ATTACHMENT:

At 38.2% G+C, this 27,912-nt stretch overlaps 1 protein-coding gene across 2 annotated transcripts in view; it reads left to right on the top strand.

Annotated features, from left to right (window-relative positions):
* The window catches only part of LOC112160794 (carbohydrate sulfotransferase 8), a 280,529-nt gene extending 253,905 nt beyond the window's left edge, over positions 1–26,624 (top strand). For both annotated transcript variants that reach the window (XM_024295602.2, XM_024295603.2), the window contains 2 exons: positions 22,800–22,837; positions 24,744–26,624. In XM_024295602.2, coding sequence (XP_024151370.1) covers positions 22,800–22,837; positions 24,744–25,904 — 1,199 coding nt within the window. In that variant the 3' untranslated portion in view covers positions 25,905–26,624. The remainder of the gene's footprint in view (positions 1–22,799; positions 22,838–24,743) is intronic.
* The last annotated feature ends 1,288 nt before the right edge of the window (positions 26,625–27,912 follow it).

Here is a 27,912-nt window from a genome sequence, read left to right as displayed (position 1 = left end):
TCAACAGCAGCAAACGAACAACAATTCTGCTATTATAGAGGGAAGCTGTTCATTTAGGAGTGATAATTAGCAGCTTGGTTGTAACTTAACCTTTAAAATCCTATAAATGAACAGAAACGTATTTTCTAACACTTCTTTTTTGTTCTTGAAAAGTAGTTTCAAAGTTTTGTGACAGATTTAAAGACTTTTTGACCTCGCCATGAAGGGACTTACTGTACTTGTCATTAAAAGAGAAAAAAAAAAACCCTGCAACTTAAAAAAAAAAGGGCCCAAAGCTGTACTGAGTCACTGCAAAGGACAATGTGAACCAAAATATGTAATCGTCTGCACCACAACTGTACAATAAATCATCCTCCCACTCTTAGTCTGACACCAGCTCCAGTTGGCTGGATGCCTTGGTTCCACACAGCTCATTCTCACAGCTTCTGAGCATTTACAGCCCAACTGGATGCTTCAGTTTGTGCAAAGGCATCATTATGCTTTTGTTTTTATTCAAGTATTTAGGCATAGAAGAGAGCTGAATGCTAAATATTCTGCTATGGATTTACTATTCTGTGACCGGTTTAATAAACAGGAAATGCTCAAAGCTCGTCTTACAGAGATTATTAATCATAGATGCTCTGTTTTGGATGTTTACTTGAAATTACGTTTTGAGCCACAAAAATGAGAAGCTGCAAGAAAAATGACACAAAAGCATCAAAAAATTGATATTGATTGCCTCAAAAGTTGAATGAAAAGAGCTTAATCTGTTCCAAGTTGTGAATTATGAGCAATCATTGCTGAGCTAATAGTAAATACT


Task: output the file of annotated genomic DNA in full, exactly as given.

At 38.2% G+C, this 27,912-nt stretch overlaps 1 protein-coding gene across 2 annotated transcripts in view; it reads left to right on the top strand.

Annotated features, from left to right (window-relative positions):
* The window catches only part of LOC112160794 (carbohydrate sulfotransferase 8), a 280,529-nt gene extending 253,905 nt beyond the window's left edge, over positions 1–26,624 (top strand). For both annotated transcript variants that reach the window (XM_024295602.2, XM_024295603.2), the window contains 2 exons: positions 22,800–22,837; positions 24,744–26,624. In XM_024295602.2, coding sequence (XP_024151370.1) covers positions 22,800–22,837; positions 24,744–25,904 — 1,199 coding nt within the window. In that variant the 3' untranslated portion in view covers positions 25,905–26,624. The remainder of the gene's footprint in view (positions 1–22,799; positions 22,838–24,743) is intronic.
* The last annotated feature ends 1,288 nt before the right edge of the window (positions 26,625–27,912 follow it).

Here is a 27,912-nt window from a genome sequence, read left to right as displayed (position 1 = left end):
TCAACAGCAGCAAACGAACAACAATTCTGCTATTATAGAGGGAAGCTGTTCATTTAGGAGTGATAATTAGCAGCTTGGTTGTAACTTAACCTTTAAAATCCTATAAATGAACAGAAACGTATTTTCTAACACTTCTTTTTTGTTCTTGAAAAGTAGTTTCAAAGTTTTGTGACAGATTTAAAGACTTTTTGACCTCGCCATGAAGGGACTTACTGTACTTGTCATTAAAAGAGAAAAAAAAAAACCCTGCAACTTAAAAAAAAAAGGGCCCAAAGCTGTACTGAGTCACTGCAAAGGACAATGTGAACCAAAATATGTAATCGTCTGCACCACAACTGTACAATAAATCATCCTCCCACTCTTAGTCTGACACCAGCTCCAGTTGGCTGGATGCCTTGGTTCCACACAGCTCATTCTCACAGCTTCTGAGCATTTACAGCCCAACTGGATGCTTCAGTTTGTGCAAAGGCATCATTATGCTTTTGTTTTTATTCAAGTATTTAGGCATAGAAGAGAGCTGAATGCTAAATATTCTGCTATGGATTTACTATTCTGTGACCGGTTTAATAAACAGGAAATGCTCAAAGCTCGTCTTACAGAGATTATTAATCATAGATGCTCTGTTTTGGATGTTTACTTGAAATTACGTTTTGAGCCACAAAAATGAGAAGCTGCAAGAAAAATGACACAAAAGCATCAAAAAATTGATATTGATTGCCTCAAAAGTTGAATGAAAAGAGCTTAATCTGTTCCAAGTTGTGAATTATGAGCAATCATTGCTGAGCTAATAGTAAATACT